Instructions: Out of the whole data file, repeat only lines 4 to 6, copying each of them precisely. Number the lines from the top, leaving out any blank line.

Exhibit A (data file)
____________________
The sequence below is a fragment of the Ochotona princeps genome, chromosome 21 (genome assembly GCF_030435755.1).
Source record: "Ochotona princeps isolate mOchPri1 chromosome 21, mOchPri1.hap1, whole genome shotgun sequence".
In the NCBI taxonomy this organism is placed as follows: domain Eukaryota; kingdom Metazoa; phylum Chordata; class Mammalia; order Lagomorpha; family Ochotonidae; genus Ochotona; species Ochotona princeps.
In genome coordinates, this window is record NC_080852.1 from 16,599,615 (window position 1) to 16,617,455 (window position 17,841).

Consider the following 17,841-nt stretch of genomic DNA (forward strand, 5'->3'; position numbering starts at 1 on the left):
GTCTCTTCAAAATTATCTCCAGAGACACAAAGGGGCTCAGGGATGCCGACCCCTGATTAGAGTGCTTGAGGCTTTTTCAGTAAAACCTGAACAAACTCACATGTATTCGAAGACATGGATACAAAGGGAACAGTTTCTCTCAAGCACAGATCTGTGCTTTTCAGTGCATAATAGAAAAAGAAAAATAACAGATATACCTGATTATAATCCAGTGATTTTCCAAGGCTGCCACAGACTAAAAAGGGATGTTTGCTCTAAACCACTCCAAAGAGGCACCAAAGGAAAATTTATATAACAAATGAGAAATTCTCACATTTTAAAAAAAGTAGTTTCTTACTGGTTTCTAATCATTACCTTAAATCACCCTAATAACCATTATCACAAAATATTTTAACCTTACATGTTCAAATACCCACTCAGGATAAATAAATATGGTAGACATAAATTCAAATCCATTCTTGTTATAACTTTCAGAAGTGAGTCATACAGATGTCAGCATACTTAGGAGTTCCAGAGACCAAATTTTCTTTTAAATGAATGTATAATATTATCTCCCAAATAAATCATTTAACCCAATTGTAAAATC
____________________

In genome coordinates, this window is record NC_080852.1 from 16,599,615 (window position 1) to 16,617,455 (window position 17,841).

Consider the following 17,841-nt stretch of genomic DNA (forward strand, 5'->3'; position numbering starts at 1 on the left):
GTCTCTTCAAAATTATCTCCAGAGACACAAAGGGGCTCAGGGATGCCGACCCCTGATTAGAGTGCTTGAGGCTTTTTCAGTAAAACCTGAACAAACTCACATGTATTCGAAGACATGGATACAAAGGGAACAGTTTCTCTCAAGCACAGATCTGTGCTTTTCAGTGCATAATAGAAAAAGAAAAATAACAGATATACCTGATTATAATCCAGTGATTTTCCAAGGCTGCCACAGACTAAAAAGGGATGTTTGCTCTAAACCACTCCAAAGAGGCACCAAAGGAAAATTTATATAACAAATGAGAAATTCTCACATTTTAAAAAAAGTAGTTTCTTACTGGTTTCTAATCATTACCTTAAATCACCCTAATAACCATTATCACAAAATATTTTAACCTTACATGTTCAAATACCCACTCAGGATAAATAAATATGGTAGACATAAATTCAAATCCATTCTTGTTATAACTTTCAGAAGTGAGTCATACAGATGTCAGCATACTTAGGAGTTCCAGAGACCAAATTTTCTTTTAAATGAATGTATAATATTATCTCCCAAATAAATCATTTAACCCAATTGTAAAATC